By Bill Turque
Washington Post Staff Writer
Thursday, August 5, 2010; B01
D.C. Schools Chancellor Michelle A. Rhee garnered big local headlines and national attention July 23 when she announced that she had fired 241 teachers, including 165 who received poor evaluations under a tough new assessment system that for the first time held some educators accountable for student test scores.
It turns out that the story is a bit more complicated, and Rhee is facing accusations from the Washington Teachers' Union that she inflated the figures to burnish her image as a take-no-prisoners schools leader.
The number of teachers fired for scores in the "ineffective" range on the IMPACT evaluation system is 76, or fewer than half of the 165 originally cited, according to data presented by the District to the union last week. The rest of the 165, school officials acknowledge, were educators judged "minimally effective" who had lost their positions in the school system because of enrollment declines or program changes at their schools mandated by the federal No Child Left Behind law.
Those teachers, subject to a personnel process called "excessing," are still eligible to work in the school system for at least another year under the terms of the new labor contract, if they can find a principal willing to take them on.
Although such a system might be seen as merely shuffling marginal teachers from one school to another, it is a significant change from the terms of the old collective bargaining agreement, which guaranteed excessed teachers jobs in the system. Rhee said Wednesday that she expects the vast majority of excessed teachers to be dismissed later this month. Or they could choose to resign.
Still, it makes the numbers presented last month approximations, at best.
"We will not know the total number who have found other jobs in the system or resigned until Aug. 13," Rhee spokeswoman Jennifer Calloway said.
The discrepancy resulted from the District's failure to differentiate between teachers who were fired and those who were excessed. It is also the result of most reporters not picking up on the fine print in the original July 23 announcement, which said the 241 teachers were "subject to termination." Neither Rhee nor her spokespeople, however, contested what was reported, which was that 241 teachers had been fired, including 75 for licensing issues.
Calloway said there was no attempt to mislead the public.
"Had we not released the entire number, critics would have said we were seeking to downplay the number of teachers we were removing by releasing the number in dribs and drabs," Calloway said. "We came down on the side of greater transparency."
But WTU President George Parker accused Rhee of "playing loose with the facts." He said the misleading dismissal numbers were only the latest example of inequity and confusion generated by IMPACT, launched by Rhee last fall.
"I'm not sure what the motives here were, except a big splurge of news to show that this chancellor was the big hero cleaning up the D.C. schools," Parker said. He said the union would take multiple actions to contest the dismissals, including arbitration and the filing of an unfair labor practice complaint with the District.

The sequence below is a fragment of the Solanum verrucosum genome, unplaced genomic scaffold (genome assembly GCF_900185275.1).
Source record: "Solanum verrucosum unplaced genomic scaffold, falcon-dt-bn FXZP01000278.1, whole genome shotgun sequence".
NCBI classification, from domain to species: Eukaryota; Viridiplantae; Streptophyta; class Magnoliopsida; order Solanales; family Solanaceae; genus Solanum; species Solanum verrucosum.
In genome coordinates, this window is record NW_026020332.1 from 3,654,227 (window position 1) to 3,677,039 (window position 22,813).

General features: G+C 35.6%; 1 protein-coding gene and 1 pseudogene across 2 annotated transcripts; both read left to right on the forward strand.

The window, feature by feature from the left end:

Rhee rejected Parker's claim that she was trying to boost her national reputation. "The bottom line is that I take very seriously the process that is going to result in an individual's termination," she said. "These are people, many of them, who are good, hardworking people and this is their livelihood. So to imply that somehow we did something [to seek publicity], I think is disingenuous."
If anything, Rhee added, she was trying to avoid the acrimony generated by last fall's layoffs of 266 teachers, executed after the school year began. She also said that although "some of the nuances" may have gotten overlooked, she was satisfied that the District was forthcoming in last month's announcement. Rhee said that although "two or three" of the excessed teachers had been picked up by other schools, there had been "no movement" in the last six weeks to hire the others.
School officials actually urged principals to give serious consideration to teachers with marginal evaluation scores. In a July 21 memo, Deputy Chancellor Kaya Henderson and Regina Youngblood, human resources director, said it had come to their attention that principals were interviewing excessed employees only "if they meet a certain IMPACT score threshold."
"This is an inappropriate way to screen and consider candidates for your school," they wrote, adding that the excessed teachers "deserve a fair chance to interview and present their strengths. As a DCPS principal, you're obligated to consider these employees fairly."
Parker said the status of the excessed teachers is also complicated by the transition to the new labor contract. Teachers were required to be informed of excessing decisions before the end of the school year in mid-June, while the old contract was still in force. Under that pact, instructors were excessed on the basis of seniority. The new contract calls for excessing based largely on performance.
Parker said it makes no sense to put teachers in the excess pool under one contract and then place them under the terms of another.
Rhee said Parker's objection has no merit. "There's no legal basis for what he is saying. You always have a point at which a contract turns on."